The moment I "dream" about writing a new story or perhaps even think about a new business idea or maybe about reading things apart from the syllabus the only response I get is "What's the point ?"
Truth to be told that induces fear.
In plain bengali, this is what I get - "age nijer payer dara tarpor ja korar korish"
I don't even get the idea about where that comes from.
I always wanted to learn rather than study and I do think a lot.
But sometimes it strikes me as whether it really matters ?
This fear never lets me move ahead ! Its like being controlled by the people around you.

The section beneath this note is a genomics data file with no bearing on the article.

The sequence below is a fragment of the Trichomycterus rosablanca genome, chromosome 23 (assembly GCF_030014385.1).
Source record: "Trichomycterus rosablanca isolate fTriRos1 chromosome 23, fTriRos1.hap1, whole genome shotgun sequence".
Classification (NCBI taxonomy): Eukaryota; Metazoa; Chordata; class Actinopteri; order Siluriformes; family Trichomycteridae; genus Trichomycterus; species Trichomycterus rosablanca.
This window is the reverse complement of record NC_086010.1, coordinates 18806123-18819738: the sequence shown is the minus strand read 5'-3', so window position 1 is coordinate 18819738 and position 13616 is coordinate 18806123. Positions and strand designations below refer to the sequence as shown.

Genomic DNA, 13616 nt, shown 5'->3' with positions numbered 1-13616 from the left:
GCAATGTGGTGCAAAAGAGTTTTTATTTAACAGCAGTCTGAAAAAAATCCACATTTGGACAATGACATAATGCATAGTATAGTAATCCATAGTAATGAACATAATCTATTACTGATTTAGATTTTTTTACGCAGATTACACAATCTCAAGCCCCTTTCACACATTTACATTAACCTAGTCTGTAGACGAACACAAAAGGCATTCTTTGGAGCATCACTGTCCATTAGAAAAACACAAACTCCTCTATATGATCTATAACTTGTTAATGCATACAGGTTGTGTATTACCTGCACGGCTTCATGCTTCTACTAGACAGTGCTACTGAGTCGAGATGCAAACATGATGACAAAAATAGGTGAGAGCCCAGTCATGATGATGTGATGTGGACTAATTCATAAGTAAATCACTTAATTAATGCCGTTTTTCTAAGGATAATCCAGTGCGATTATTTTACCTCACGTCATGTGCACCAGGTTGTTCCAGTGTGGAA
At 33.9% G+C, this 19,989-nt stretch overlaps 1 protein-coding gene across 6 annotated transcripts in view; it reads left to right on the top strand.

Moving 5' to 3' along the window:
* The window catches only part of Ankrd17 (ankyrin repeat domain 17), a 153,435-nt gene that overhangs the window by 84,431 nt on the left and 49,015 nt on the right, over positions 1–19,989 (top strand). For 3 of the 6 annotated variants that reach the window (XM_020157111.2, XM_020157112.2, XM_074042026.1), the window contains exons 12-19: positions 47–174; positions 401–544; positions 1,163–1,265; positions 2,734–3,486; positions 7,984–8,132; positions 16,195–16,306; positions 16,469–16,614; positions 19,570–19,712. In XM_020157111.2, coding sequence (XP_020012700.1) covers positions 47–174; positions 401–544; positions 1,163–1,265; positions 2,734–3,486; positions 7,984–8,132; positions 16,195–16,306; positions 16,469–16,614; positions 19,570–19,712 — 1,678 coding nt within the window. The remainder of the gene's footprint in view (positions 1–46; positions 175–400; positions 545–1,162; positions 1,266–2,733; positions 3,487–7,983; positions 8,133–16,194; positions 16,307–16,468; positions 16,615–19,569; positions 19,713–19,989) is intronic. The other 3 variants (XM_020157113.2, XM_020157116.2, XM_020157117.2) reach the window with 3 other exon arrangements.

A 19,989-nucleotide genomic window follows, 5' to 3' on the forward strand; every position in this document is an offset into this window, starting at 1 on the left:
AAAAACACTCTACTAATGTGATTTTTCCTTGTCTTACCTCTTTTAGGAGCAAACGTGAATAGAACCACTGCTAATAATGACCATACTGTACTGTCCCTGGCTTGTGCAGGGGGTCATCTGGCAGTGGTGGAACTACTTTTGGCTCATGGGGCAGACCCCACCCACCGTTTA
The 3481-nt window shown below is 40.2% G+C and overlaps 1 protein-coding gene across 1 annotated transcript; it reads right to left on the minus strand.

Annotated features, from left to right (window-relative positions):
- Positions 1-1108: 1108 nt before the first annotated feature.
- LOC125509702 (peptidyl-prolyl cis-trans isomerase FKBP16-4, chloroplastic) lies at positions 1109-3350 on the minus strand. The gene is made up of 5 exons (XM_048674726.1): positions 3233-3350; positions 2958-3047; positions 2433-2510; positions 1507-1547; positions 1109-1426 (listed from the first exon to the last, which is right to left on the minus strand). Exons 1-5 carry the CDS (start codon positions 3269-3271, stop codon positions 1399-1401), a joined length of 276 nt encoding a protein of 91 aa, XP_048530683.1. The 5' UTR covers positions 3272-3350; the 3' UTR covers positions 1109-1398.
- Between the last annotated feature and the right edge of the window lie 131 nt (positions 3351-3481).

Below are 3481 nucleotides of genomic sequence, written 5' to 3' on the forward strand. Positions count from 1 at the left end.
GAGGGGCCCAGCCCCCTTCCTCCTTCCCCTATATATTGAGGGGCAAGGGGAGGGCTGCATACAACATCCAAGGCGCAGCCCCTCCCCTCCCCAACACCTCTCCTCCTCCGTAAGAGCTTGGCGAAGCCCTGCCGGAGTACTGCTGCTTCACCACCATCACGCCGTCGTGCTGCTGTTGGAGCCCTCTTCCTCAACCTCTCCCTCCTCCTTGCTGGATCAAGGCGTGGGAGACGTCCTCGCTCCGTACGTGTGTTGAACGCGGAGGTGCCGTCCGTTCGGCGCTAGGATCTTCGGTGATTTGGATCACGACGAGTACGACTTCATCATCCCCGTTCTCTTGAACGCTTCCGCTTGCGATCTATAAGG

I sometimes ask the question you used to ask "How many nobel laureates does India produce ?"
The answers I get are various but none of them are appropriate.
Maybe that makes many people like me move with the herd.
At the same time I do feel too that someday I would stand out.

You mentioned - "You have got to judge a man by things other than the degrees he has, the office he holds and the car he drives"
My question is - "Who is going to be the judge?"
Somehow justice is not served(with respect to the present scenario).

P.S - I had sent you a mail a few days ago.